When it comes to cranking out new Android tablets, few, if any, manufacturers are more prolific than Samsung. Over the past couple of years, the Korean electronics giant has made (and we’ve reviewed) top-notch slates in several different sizes, at prices ranging from entry-level to very high-end. In addition, Samsung is one of the few tablet makers that consistently releases 3G- and 4G-ready models—most of the tablets we see come with only Wi-Fi connectivity.
The benefit of cellular-network connectivity is, of course, that you can access the Internet from anywhere your provider delivers a signal, a feature that some business users find invaluable. (Many casual users—consumers—with a need to stay connected wherever they go find this always-on connectivity convenient, too.) On the Android side of the tablet spectrum, Samsung slates are among the most popular 3G- and 4G-network-ready devices available.
After our close look at the Samsung Galaxy Tab 7.7 LTE, we deemed it one of the more attractive models in the company’s stable of 4G-ready tablets. However, Verizon charges $549.99 for the Galaxy Tab 7.7 itself, which is no small investment for a tablet this small. (It wouldn’t be cheap even if this were a full-size slate with a 10-inch screen.) Plus, you’ll need to factor in a costly monthly data plan, which we discuss in the Features & Apps section a little later on.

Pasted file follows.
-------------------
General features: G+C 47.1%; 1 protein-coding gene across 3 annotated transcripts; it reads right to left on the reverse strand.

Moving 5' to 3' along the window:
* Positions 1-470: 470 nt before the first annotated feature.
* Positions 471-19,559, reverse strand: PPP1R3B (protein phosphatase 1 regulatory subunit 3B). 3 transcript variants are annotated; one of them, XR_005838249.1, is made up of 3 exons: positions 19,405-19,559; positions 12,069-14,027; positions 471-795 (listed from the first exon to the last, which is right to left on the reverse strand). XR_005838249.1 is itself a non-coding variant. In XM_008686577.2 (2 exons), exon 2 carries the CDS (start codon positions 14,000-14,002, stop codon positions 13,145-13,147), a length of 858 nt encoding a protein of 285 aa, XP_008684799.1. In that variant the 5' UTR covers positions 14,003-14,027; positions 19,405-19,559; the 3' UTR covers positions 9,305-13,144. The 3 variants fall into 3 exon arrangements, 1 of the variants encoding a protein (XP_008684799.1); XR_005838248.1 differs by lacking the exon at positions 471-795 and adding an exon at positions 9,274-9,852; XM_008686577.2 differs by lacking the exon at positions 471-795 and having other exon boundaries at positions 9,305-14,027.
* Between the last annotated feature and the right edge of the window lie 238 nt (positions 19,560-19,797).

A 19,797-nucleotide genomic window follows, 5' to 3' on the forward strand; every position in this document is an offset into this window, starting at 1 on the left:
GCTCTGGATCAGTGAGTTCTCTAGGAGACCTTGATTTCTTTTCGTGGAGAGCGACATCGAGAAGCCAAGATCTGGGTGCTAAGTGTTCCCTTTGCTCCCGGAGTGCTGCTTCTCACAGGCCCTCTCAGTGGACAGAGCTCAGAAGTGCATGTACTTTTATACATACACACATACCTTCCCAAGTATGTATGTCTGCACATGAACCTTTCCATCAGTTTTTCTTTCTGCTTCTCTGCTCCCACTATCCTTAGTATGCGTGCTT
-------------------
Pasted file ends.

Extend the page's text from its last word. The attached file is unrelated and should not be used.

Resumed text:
Aside from its too-lofty price, we found little to dislike about this tablet. However, even though it turned in impressive showings on our suite of benchmark tests—especially our battery-rundown trial—the Galaxy Tab 7.7 runs on an older dual-core processor, rather than the Tegra 3 quad-core CPU we’re seeing in most high-end slates nowadays. In addition, our review unit’s Android 3.2 operating system (also known as the “Honeycomb” version of Android) was a little dated. Nearly every premium tablet we’ve reviewed over the past several months uses Android 4.x (also known as “Ice Cream Sandwich” or, in its newest 4.1 version, “Jellybean”).
Still, this is an impressive tablet. It’s highly stylish, thin and light, and very well-built. The high-resolution screen—for a slate this small, that is—displays images, videos, and graphics beautifully, and it has the best battery life of any Android tablet we’ve tested so far. Again, our main concerns are its 2011-vintage operating system and CPU, as well as its high price, but, then again, 4G-ready tablets typically come at a premium price. As high-end tablets go, this one has a lot going for it.
Read full review at Computer Shopper.